Purpose of Study The CDC's National Health and Nutrition Examination Study (NHANES) reports that nearly 15% of children are classified as overweight. Currently, the standard of care for pediatricians does not include routinely recording a height and weight at sick visits. This limits the ability of pediatricians to establish data regarding children who are at risk for overweight and those who are overweight. This study hypothesized that less than 20% of BMIs would be recorded by pediatricians at two clinic sites. Chart reviews were conducted at two public health clinics to determine the percentages of BMIs being calculated by pediatricians at each site. An additional aim of this study was to provide an educational intervention designed to increase the rate of BMIs being calculated and plotted and to retest clinics at 3 months.
Methods The research team reviewed 1047 charts of children who received care in the last 6 months at two clinics located in an urban area of Jacksonville, Florida. Eight hundred ninety six (896) charts were included in the study and data recorded consisted of date of clinic visit, date of birth of the child, gender, race, height, and weight (when available), whether or not a BMI was calculated and plotted in the chart, and whether or not the child was covered under public health insurance (additional data were collected for further studies.)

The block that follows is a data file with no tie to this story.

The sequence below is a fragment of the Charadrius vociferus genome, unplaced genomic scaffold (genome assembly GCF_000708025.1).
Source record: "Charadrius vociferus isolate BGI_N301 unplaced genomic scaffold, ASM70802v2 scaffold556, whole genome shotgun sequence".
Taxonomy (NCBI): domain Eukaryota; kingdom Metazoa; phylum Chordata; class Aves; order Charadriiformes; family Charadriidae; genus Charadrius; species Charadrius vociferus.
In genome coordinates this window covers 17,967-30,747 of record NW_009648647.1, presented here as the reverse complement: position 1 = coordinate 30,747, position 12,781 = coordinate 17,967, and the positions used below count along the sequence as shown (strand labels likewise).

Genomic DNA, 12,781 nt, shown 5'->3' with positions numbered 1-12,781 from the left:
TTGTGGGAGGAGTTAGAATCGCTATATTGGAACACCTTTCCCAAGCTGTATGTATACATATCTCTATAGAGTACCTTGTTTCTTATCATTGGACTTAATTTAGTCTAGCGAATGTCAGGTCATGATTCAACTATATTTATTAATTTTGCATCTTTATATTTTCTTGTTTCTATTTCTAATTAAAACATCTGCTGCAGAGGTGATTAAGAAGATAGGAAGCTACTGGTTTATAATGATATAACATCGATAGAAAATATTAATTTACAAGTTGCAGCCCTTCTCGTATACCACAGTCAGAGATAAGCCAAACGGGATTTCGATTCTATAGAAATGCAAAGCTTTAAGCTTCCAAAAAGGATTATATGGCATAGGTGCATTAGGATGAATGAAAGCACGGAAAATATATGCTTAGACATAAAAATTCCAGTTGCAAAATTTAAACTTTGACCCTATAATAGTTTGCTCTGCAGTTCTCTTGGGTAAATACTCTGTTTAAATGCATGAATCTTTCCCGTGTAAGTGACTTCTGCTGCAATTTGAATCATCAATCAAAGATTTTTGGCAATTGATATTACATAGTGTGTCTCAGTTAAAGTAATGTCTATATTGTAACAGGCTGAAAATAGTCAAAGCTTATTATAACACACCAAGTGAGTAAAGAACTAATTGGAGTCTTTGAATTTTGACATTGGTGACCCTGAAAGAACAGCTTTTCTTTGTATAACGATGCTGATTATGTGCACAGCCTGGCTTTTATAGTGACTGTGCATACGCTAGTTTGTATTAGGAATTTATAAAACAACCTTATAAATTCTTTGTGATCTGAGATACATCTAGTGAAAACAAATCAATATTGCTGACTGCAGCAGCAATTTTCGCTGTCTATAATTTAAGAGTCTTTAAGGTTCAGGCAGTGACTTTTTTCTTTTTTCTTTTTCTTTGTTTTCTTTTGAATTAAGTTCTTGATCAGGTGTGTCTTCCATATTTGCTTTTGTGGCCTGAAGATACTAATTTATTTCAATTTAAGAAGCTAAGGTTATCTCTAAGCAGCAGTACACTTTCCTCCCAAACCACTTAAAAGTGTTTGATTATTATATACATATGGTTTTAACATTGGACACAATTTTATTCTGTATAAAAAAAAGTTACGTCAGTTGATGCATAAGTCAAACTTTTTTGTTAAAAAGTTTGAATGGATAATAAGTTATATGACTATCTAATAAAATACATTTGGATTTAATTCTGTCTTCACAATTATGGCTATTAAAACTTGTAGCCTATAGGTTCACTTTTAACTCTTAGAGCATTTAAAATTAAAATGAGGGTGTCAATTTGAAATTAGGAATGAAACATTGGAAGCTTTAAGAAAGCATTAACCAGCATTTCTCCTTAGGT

Summary of Results This study found that of 896 charts, only 55 or 6% contained a BMI. While one clinic performed better in calculating and plotting BMIs than the other (clinic 1 = 9% and clinic 2 = 1%), overall rates were very low. An educational intervention was conducted at the two clinics to determine if the intervention would increase the number of BMIs being recorded by pediatricians. Post intervention data are currently being collected and will be included in the poster presentation to determine if a change occurred.
Conclusions Results from this study suggest that a very low percentage of BMIs are currently being conducted and recorded in patients' charts by pediatricians. This may imply that pediatricians may not have a clear indication of how many children in their practice would fall into the CDC's BMI-for-age-gender specific categories of overweight, at risk for overweight, acceptable, or underweight. Further studies are needed to confirm that other practices also report low rates of BMIs being recorded. These data may be helpful in encouraging pediatricians to routinely calculate and plot BMIs, to identify patients at risk for overweight and those who are overweight, and to not miss educational opportunities with their patients.